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Steve Green

Companies sue over failed poker tournament

25 February 2009

LAS VEGAS, Nevada -- Plans by two companies to launch a new celebrity poker tournament have fallen apart, with each company suing the other over the collapse of their deal.

Sludikoff Gaming Tournements Inc. of Las Vegas, led by longtime gaming industry publisher Stanley Sludikoff, last year filed a lawsuit in Clark County District Court against Hall of Fame World Poker Championship LLC, a Nevada company, and that firm's principals, Bruce Bibbero of Marietta, Ga., and Lawrence Lubin of Alpharetta, Ga.

Sludikoff over the years has been the publisher of Gambling Times, Win Magazine, Poker Player and His company said in the lawsuit that it was hired in 2007 by Bibbero and Lubin to help them launch a new celebrity poker tournament offering teams of athletes and celebrities the opportunity to advance to a final round and win a $1 million prize. One of Sludikoff's roles was to line up casinos as sponsors of the events, including the final round.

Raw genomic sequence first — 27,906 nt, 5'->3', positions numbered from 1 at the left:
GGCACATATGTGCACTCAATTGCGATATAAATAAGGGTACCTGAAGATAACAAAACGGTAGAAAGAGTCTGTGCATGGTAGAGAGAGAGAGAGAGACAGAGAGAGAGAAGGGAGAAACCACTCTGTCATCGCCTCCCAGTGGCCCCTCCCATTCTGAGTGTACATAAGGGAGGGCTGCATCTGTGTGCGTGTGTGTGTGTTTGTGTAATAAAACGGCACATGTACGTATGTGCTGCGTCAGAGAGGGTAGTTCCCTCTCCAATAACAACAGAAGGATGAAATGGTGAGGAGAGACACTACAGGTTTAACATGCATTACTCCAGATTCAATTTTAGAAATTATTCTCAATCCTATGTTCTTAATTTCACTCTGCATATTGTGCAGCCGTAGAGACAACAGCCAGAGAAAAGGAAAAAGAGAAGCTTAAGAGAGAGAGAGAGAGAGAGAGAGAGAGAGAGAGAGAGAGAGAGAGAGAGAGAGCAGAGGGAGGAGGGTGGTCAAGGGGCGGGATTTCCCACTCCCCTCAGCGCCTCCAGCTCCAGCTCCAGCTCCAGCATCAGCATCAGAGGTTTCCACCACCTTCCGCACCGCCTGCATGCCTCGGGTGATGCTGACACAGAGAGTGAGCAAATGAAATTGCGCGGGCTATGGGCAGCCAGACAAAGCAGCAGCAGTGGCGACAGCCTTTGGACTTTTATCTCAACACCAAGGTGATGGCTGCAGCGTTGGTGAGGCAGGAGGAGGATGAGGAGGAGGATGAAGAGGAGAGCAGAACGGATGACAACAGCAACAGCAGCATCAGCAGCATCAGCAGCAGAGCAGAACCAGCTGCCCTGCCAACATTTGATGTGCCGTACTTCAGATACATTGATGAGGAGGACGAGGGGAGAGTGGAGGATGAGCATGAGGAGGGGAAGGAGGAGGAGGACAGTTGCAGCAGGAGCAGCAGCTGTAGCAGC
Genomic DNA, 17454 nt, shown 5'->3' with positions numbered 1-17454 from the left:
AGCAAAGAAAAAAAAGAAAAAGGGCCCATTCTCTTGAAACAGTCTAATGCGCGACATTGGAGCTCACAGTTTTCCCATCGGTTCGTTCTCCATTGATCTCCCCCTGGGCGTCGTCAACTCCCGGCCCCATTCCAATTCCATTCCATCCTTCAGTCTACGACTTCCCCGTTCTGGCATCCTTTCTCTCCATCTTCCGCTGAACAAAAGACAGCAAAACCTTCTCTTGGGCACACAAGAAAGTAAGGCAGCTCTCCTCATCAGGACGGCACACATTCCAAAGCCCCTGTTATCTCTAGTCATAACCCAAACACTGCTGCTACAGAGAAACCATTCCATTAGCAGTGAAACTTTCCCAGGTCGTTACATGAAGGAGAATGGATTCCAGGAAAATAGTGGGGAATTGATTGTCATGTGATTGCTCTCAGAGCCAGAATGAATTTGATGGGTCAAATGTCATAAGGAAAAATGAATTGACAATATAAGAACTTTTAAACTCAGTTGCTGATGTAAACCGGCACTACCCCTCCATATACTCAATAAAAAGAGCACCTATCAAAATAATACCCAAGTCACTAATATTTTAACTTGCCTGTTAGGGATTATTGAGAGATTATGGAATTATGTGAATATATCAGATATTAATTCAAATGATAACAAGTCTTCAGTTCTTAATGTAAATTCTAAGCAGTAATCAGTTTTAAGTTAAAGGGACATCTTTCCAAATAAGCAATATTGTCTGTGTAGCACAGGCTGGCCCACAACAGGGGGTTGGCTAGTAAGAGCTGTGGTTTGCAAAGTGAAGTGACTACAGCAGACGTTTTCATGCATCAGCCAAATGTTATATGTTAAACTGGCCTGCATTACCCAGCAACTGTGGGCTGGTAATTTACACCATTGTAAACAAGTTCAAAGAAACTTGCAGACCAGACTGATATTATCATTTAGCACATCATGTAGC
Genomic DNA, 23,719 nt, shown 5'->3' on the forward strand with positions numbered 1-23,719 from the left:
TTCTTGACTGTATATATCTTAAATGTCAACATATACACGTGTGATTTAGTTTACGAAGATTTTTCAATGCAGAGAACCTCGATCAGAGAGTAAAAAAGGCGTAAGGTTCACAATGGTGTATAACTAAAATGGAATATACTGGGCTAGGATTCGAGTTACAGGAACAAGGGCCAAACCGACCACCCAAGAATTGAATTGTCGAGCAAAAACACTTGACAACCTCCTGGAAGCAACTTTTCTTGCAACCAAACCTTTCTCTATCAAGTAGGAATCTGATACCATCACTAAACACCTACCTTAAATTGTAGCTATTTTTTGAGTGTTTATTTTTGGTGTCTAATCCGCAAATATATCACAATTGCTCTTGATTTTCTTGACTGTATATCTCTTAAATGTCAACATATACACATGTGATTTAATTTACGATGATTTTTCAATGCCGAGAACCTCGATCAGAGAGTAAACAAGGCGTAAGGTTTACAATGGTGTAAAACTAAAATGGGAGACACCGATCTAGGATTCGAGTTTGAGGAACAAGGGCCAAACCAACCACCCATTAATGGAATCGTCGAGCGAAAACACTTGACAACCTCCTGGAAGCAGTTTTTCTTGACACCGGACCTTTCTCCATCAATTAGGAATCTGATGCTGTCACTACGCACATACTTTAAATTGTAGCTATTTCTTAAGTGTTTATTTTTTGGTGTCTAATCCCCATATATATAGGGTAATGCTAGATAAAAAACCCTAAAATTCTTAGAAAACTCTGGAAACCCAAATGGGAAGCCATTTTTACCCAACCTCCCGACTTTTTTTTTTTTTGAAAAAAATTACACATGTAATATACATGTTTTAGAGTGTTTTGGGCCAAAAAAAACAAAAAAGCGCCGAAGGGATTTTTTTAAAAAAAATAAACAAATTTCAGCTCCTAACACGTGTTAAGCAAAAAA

Sludikoff Gaming, which said it was initially paid $10,000 per month for working on the project, said the Hall of Fame company later tried to profit from its experience, expertise and reputation without compensating it and also made defamatory statements about Sludikoff Gaming to casino officials and others in the gaming industry.

That suit was filed by attorneys Eric Taylor and Jonquil Urdaz of the Las Vegas law firm Alverson, Taylor, Mortensen & Sanders. A trial in that case is set for August.

Bibbero, Lubin and Hall of Fame World Poker Championship are pursuing a lawsuit of their own, which they filed last week in Clark County District Court against Sludikoff Gaming Tournements and Stanley Sludikoff.

That suit, filed by attorneys James Jimmerson and Mario Lovato of the firm Jimmerson Hansen, alleges the suit filed by Sludikoff made false allegations and was an abuse of process.

"Defendants had an ulterior purpose other than resolving a legal dispute,' says the suit filed against Sludikoff last week.

The suit against Sludikoff alleges that he and his company failed to make any meaningful or significant contact with casinos, falsely claimed ownership of the project and falsely claimed a partnership between the parties.

A trial date has not been set in the second case.